Today marks three months of being in Grand Cayman. When I arrived, I remember feeling surrounded by fear and uncertainty. While I was assured by more than one person that obviously I was ready to take this leap, or I wouldn’t have made this choice, I was finding it hard to keep my mind focused on the present. Wise guides used different terminology, but offered the same advice: “stop futuring” and don’t take “future trips.” Essentially the idea is that it’s healthier for me to stay mentally in the present moment.
It was not uncommon for me to have times at work where I had no choice but to stay present in the present. This came from the simple reality that if I wasn’t alert, a child with autism might put himself into a position that was not safe (schools did not have rooms set aside for therapy, so climbing on furniture and putting items into mouths was not unheard of in sessions). With that reality, I found there were many days where my biggest goal was just to make it through.
But staying present outside of work also became quite easy as the days passed. The pace here is much slower than New York, which let my mind settle a bit. I could sit by the water, or place myself at a picnic table with resident chickens to catch up on work. And I could plop down on a friend’s couch and catch up on “So You Think You Can Dance” episodes. All of these moments have helped move my mindset from the future to the present.
As I find my flow, living from moment to moment here, I have acquired more than one weekly ritual. One involves going to the Farmer’s Market every week and asking what new things I can try. The gentleman always excitedly offers me samples and tells me all about what he has. Because of this, I have now tried sauteed sweet potato leaves (a mild green), java apples (texture of a pepper, but much without the tang), ackee fruit (Jamaica’s national fruit that is poisonous if eaten before ripe; nutty in flavor), and sweetsop (a seedy sweet fruit that visually reminds me of an artichoke). Another involves yoga on the beach with a friend who has completed yoga teacher training.
During one of our weekly yoga sessions, she spoke about the recent rain on the island, and commented that she felt the need for some twists. She brought up some of her recent study of chakras, and pulled out a book she was reading. She asked to share the quote– which I failed to capture word for word– that essentially asked: “can you have the patience to sit in the mud until it settles and the water is clear?” She commented that it had felt relevant to her as she thought about the recent weather. Then, after a short pause she added, “and actually it’s relevant to your life right now.”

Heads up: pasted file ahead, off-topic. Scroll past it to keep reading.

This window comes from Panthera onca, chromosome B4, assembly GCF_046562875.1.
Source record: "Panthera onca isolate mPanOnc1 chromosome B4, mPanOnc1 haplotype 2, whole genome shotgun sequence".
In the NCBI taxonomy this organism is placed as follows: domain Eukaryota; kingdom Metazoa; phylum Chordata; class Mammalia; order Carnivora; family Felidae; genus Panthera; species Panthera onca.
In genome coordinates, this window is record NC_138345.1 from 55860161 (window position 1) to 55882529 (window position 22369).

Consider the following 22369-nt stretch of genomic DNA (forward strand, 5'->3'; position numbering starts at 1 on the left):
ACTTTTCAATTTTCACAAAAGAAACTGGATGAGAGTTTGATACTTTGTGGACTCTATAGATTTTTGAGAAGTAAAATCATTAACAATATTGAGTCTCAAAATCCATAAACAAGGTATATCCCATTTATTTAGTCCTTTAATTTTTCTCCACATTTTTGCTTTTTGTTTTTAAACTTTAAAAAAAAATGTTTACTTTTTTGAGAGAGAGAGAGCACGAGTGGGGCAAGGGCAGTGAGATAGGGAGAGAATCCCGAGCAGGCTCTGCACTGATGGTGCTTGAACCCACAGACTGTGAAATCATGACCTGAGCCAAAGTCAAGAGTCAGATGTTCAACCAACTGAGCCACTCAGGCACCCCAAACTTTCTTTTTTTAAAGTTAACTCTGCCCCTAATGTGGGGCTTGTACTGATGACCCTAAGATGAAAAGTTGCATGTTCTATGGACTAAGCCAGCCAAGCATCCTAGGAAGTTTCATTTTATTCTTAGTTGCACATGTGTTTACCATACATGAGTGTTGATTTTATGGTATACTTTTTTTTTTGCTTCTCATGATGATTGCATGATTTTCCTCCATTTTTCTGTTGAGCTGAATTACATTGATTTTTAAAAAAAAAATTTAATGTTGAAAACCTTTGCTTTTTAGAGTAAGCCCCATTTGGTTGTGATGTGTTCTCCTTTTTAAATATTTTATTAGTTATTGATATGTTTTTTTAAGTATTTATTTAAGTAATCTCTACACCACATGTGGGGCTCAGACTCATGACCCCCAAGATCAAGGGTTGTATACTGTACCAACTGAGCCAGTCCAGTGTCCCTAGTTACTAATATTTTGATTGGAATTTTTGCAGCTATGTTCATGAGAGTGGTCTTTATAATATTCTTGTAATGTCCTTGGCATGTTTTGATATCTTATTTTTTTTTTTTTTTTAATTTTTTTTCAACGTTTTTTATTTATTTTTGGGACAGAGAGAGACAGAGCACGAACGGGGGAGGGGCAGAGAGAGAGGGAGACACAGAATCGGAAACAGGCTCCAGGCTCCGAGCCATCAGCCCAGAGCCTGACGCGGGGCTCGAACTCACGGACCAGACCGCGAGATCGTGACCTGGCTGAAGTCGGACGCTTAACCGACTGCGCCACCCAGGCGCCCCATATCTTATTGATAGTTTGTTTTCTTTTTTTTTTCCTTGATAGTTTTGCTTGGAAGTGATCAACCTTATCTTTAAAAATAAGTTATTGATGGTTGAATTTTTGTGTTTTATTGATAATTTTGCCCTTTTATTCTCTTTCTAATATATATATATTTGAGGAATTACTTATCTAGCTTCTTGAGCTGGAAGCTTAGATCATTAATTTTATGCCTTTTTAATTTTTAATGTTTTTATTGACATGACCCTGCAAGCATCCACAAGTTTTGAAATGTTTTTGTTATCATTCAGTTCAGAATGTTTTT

I had been thinking a similar thought. Though I had come down here for an agreed upon three months, I have decided to stay through the summer, which still feels like a brief time for me. As I realize that my time here is limited, I find my brain trying to once again take those future trips. I want to remind myself that it’s OK to sit in the mud a bit longer. It’s important to take in my shared moments with friends, who I feel so fortunate to have found, rather than to imagine the time when we no longer live on the same island. I want to remember that sometimes the best action you can take to move forward is to sit back. As I continue to look for an obvious answer for which direction to go, I want to also remember to value the here and now. So here I sit, open-hearted and mud-covered. I may be here for a while. As I sit here, I can’t help but think what a present this present is.